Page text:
Debate Continues Over Non-Tribal Group Casino Bill

HARTFORD, Conn. (CBS Connecticut) – Both sides of the debate made their case at a public hearing Monday before the state legislature’s Finance Revenue and Bonding Committee, on a bill that would allow non-tribal groups to vie to build a new casino in Connecticut.

MGM, which is building a casino in Springfield, Mass, says it also has an interest in gaming in Connecticut. Uri Clinton, senior vice president and legal counsel for MGM, argues that competition would benefit the state. “If you’re going to make the policy decision to have a third casino, you should do it in a way that maximizes jobs, maximizes economic benefit to the state,” he said.

But East Windsor First Selectman Bob Maynard has accused MGM of waging a misinformation campaign about plans by the Mashantucket Pequot and Mohegan tribes to build a satellite casino in his town. “They [MGM] demonstrate that they will do or say anything to stop or slow this project,” he said. “A casino in East Windsor will generate an estimated $337 million a year in revenue.”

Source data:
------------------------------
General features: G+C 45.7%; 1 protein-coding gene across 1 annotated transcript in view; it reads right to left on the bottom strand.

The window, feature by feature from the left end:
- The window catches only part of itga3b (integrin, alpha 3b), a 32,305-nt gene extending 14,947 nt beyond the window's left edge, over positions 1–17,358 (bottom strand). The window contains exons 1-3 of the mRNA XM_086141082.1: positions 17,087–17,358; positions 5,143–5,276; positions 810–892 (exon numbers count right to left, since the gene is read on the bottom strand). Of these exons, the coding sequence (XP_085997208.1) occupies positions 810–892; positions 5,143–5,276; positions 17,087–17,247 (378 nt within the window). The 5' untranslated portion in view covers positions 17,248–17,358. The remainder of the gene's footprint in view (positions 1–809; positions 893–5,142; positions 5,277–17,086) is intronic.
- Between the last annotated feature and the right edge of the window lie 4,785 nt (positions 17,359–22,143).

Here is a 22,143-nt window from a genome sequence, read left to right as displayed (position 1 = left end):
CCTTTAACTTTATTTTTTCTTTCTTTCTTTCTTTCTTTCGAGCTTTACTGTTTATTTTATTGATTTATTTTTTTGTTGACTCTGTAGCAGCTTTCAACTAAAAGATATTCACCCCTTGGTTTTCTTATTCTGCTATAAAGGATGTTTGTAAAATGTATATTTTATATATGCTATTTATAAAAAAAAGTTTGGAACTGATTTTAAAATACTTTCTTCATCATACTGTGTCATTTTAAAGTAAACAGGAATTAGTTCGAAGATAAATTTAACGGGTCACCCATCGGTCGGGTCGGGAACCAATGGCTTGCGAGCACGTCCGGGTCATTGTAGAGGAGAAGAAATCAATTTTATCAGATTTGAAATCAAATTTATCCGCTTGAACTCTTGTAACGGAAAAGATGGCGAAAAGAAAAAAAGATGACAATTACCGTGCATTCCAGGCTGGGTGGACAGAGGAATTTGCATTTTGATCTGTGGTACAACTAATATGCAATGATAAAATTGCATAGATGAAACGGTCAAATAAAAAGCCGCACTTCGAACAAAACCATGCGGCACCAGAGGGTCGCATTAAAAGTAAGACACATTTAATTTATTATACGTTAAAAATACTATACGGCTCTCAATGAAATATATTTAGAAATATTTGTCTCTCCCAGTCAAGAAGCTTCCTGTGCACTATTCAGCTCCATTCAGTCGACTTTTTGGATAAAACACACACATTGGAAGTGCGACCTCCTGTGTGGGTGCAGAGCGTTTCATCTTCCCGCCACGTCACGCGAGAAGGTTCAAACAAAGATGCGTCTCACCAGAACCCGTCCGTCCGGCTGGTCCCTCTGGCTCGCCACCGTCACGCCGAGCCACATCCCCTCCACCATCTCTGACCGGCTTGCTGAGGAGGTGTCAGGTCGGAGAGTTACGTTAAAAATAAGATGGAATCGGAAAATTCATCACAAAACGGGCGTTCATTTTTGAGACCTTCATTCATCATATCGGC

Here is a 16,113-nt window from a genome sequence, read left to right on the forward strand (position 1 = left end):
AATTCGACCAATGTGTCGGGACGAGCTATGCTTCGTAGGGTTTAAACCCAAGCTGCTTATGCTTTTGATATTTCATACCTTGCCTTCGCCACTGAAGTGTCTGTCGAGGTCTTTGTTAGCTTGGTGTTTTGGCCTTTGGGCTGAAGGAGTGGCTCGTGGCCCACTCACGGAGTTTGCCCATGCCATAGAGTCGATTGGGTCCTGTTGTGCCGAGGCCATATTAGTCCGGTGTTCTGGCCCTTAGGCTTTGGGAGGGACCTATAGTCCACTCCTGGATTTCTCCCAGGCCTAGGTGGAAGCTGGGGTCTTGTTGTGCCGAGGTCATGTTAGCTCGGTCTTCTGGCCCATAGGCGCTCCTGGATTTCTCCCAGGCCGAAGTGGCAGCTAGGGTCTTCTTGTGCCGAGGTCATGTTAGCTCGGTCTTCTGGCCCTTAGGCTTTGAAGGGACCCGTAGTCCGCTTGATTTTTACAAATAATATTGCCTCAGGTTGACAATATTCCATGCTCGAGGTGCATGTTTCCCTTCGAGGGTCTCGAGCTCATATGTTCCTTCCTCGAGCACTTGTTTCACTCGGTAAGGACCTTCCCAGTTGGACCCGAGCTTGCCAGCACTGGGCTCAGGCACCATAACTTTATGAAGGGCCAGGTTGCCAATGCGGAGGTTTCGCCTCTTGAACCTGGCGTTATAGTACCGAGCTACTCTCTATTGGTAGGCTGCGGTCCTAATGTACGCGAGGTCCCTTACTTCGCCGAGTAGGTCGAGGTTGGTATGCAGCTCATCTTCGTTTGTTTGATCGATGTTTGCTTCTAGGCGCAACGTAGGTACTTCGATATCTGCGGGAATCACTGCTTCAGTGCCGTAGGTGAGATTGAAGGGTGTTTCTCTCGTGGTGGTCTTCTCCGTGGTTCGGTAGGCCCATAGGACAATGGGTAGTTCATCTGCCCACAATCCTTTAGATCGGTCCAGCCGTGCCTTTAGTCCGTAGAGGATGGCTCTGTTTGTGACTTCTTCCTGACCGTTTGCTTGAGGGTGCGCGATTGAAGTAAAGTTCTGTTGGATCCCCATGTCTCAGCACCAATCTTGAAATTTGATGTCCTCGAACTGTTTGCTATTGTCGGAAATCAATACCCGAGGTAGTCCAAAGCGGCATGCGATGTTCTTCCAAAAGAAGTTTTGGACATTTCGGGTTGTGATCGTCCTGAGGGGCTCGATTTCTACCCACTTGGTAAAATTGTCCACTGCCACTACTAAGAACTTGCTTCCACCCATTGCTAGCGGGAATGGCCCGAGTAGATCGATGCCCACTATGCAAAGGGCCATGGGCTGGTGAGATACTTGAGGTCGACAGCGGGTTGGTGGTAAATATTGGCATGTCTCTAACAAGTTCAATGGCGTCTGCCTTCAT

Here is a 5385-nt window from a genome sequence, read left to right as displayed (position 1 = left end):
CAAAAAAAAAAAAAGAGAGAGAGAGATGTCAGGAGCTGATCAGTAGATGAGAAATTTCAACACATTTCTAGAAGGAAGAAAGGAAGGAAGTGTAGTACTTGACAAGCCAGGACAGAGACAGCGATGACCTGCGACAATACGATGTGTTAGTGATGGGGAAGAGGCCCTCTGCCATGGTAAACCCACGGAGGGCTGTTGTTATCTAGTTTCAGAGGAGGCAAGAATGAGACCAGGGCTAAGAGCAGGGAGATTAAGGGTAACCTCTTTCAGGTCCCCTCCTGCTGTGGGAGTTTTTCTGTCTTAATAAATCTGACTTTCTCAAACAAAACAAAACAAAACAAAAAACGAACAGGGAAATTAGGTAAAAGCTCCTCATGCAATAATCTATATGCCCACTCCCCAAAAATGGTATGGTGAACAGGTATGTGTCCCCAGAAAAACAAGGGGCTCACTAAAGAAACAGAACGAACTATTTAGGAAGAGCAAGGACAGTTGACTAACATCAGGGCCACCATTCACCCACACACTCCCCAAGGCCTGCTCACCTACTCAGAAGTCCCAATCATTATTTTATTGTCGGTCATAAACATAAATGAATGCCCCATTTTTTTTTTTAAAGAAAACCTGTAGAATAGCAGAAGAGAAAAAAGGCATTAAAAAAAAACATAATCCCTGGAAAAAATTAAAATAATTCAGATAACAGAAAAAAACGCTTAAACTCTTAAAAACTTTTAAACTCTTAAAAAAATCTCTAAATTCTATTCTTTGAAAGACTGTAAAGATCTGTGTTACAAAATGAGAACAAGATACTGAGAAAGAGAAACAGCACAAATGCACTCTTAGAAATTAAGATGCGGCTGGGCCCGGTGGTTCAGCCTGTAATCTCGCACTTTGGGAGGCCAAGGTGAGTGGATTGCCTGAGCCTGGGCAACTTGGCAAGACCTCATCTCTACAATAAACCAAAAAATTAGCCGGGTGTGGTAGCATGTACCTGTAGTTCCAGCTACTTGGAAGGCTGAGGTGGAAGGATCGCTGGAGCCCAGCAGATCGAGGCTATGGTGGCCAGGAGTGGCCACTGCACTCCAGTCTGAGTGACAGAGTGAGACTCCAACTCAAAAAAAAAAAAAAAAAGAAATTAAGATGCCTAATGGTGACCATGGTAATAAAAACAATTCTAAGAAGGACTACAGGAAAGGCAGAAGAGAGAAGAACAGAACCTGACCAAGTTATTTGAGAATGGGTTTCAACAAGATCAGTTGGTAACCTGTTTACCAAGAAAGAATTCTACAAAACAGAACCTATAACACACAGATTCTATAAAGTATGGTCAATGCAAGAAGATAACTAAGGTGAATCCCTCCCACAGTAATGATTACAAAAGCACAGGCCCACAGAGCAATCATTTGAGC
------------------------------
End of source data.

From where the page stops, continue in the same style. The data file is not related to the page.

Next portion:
A new report commissioned by the federally recognized tribes says Connecticut would lose almost $86 million per year in revenue, if it opens up casino rights to a competitive bidding process.

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